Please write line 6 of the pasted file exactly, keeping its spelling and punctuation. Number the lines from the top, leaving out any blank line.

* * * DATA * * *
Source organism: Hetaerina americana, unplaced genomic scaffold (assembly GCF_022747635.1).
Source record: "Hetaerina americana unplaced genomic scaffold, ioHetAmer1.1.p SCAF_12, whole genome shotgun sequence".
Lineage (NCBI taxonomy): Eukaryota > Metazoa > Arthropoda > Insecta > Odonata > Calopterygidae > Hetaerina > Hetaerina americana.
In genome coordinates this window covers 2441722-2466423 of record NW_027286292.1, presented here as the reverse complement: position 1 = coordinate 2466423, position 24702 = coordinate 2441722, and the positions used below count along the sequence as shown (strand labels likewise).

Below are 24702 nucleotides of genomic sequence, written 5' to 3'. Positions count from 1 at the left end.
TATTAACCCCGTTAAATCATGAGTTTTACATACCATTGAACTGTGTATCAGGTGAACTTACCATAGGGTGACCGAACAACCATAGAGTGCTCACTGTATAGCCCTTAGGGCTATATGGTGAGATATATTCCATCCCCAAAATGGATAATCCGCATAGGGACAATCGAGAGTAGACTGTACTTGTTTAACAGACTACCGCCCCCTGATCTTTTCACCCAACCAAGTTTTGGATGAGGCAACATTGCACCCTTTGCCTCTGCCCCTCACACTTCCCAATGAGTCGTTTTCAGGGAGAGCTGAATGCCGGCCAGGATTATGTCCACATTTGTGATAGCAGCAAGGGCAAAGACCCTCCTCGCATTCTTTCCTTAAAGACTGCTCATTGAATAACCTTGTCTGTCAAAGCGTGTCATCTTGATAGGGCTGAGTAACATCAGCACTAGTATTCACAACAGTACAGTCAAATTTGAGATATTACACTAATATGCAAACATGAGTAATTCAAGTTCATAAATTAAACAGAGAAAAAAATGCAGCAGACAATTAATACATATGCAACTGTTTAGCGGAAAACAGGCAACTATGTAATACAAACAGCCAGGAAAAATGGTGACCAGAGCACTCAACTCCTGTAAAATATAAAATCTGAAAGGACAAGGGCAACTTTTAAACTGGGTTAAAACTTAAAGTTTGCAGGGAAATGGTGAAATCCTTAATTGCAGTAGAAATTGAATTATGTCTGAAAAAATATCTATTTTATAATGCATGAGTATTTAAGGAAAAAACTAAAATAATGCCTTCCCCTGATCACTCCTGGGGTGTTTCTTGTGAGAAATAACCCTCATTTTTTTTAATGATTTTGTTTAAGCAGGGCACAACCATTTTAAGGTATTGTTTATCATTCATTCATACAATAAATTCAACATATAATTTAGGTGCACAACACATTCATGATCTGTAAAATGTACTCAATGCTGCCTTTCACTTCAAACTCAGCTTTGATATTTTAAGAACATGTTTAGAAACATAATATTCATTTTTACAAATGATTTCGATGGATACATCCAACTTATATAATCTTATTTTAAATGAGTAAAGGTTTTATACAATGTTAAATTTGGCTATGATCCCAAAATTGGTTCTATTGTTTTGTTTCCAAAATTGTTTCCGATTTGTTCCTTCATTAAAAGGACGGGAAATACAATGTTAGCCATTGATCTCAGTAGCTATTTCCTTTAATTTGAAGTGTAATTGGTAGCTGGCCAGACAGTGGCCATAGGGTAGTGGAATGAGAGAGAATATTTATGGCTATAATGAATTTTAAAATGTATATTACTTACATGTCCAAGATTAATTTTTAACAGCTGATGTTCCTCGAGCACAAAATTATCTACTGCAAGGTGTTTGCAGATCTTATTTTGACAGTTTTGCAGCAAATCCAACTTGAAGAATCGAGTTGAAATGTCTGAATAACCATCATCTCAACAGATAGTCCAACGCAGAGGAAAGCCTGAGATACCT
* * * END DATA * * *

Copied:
TATTAACCCCGTTAAATCATGAGTTTTACATACCATTGAACTGTGTATCAGGTGAACTTACCATAGGGTGACCGAACAACCATAGAGTGCTCACTGTATAGCCCTTAGGGCTATATGGTGAGATATATTCCATCCCCAAAATGGATAATCCGCATAGGGACAATCGAGAGTAGACTGTACTTGTTTAACAGACTACCGCCCCCTGATCTTTTCACCCAACCAAGTTTTGGATGAGGCAACATTGCACCCTTTGCCTCTGCCCCTCACACTTCCCAATGAGTCGTTTTCAGGGAGAGCTGAATGCCGGCCAGGATTATGTCCACATTTGTGATAGCAGCAAGGGCAAAGACCCTCCTCGCATTCTTTCCTTAAAGACTGCTCATTGAATAACCTTGTCTGTCAAAGCGTGTCATCTTGATAGGGCTGAGTAACATCAGCACTAGTATTCACAACAGTACAGTCAAATTTGAGATATTACACTAATATGCAAACATGAGTAATTCAAGTTCATAAATTAAACAGAGAAAAAAATGCAGCAGACAATTAATACATATGCAACTGTTTAGCGGAAAACAGGCAACTATGTAATACAAACAGCCAGGAAAAATGGTGACCAGAGCACTCAACTCCTGTAAAATATAAAATCTGAAAGGACAAGGGCAACTTTTAAACTGGGTTAAAACTTAAAGTTTGCAGGGAAATGGTGAAATCCTTAATTGCAGTAGAAATTGAATTATGTCTGAAAAAATATCTATTTTATAATGCATGAGTATTTAAGGAAAAAACTAAAATAATGCCTTCCCCTGATCACTCCTGGGGTGTTTCTTGTGAGAAATAACCCTCATTTTTTTTAATGATTTTGTTTAAGCAGGGCACAACCATTTTAAGGTATTGTTTATCATTCATTCATACAATAAATTCAACATATAATTTAGGTGCACAACACATTCATGATCTGTAAAATGTACTCAATGCTGCCTTTCACTTCAAACTCAGCTTTGATATTTTAAGAACATGTTTAGAAACATAATATTCATTTTTACAAATGATTTCGATGGATACATCCAACTTATATAATCTTATTTTAAATGAGTAAAGGTTTTATACAATGTTAAATTTGGCTATGATCCCAAAATTGGTTCTATTGTTTTGTTTCCAAAATTGTTTCCGATTTGTTCCTTCATTAAAAGGACGGGAAATACAATGTTAGCCATTGATCTCAGTAGCTATTTCCTTTAATTTGAAGTGTAATTGGTAGCTGGCCAGACAGTGGCCATAGGGTAGTGGAATGAGAGAGAATATTTATGGCTATAATGAATTTTAAAATGTATATTACTTACATGTCCAAGATTAATTTTTAACAGCTGATGTTCCTCGAGCACAAAATTATCTACTGCAAGGTGTTTGCAGATCTTATTTTGACAGTTTTGCAGCAAATCCAACTTGAAGAATCGAGTTGAAATGTCTGAATAACCATCATCTCAACAGATAGTCCAACGCAGAGGAAAGCCTGAGATACCT